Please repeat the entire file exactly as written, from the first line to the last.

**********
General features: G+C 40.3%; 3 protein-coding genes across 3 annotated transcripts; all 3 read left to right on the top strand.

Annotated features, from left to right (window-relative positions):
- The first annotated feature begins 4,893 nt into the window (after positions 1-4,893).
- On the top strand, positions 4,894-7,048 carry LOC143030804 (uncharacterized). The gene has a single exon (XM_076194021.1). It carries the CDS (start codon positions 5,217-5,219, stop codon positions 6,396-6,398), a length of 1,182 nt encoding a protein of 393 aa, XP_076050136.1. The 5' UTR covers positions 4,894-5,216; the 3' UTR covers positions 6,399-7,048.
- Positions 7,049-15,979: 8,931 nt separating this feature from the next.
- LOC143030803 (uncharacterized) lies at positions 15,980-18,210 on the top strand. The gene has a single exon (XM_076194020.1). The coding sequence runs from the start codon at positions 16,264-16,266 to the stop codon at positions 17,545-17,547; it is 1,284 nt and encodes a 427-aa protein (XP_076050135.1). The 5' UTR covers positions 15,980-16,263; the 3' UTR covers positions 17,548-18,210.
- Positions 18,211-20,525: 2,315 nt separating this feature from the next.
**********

General features: G+C 40.3%; 3 protein-coding genes across 3 annotated transcripts; all 3 read left to right on the top strand.

Annotated features, from left to right (window-relative positions):
- The first annotated feature begins 4,893 nt into the window (after positions 1-4,893).
- On the top strand, positions 4,894-7,048 carry LOC143030804 (uncharacterized). The gene has a single exon (XM_076194021.1). It carries the CDS (start codon positions 5,217-5,219, stop codon positions 6,396-6,398), a length of 1,182 nt encoding a protein of 393 aa, XP_076050136.1. The 5' UTR covers positions 4,894-5,216; the 3' UTR covers positions 6,399-7,048.
- Positions 7,049-15,979: 8,931 nt separating this feature from the next.
- LOC143030803 (uncharacterized) lies at positions 15,980-18,210 on the top strand. The gene has a single exon (XM_076194020.1). The coding sequence runs from the start codon at positions 16,264-16,266 to the stop codon at positions 17,545-17,547; it is 1,284 nt and encodes a 427-aa protein (XP_076050135.1). The 5' UTR covers positions 15,980-16,263; the 3' UTR covers positions 17,548-18,210.
- Positions 18,211-20,525: 2,315 nt separating this feature from the next.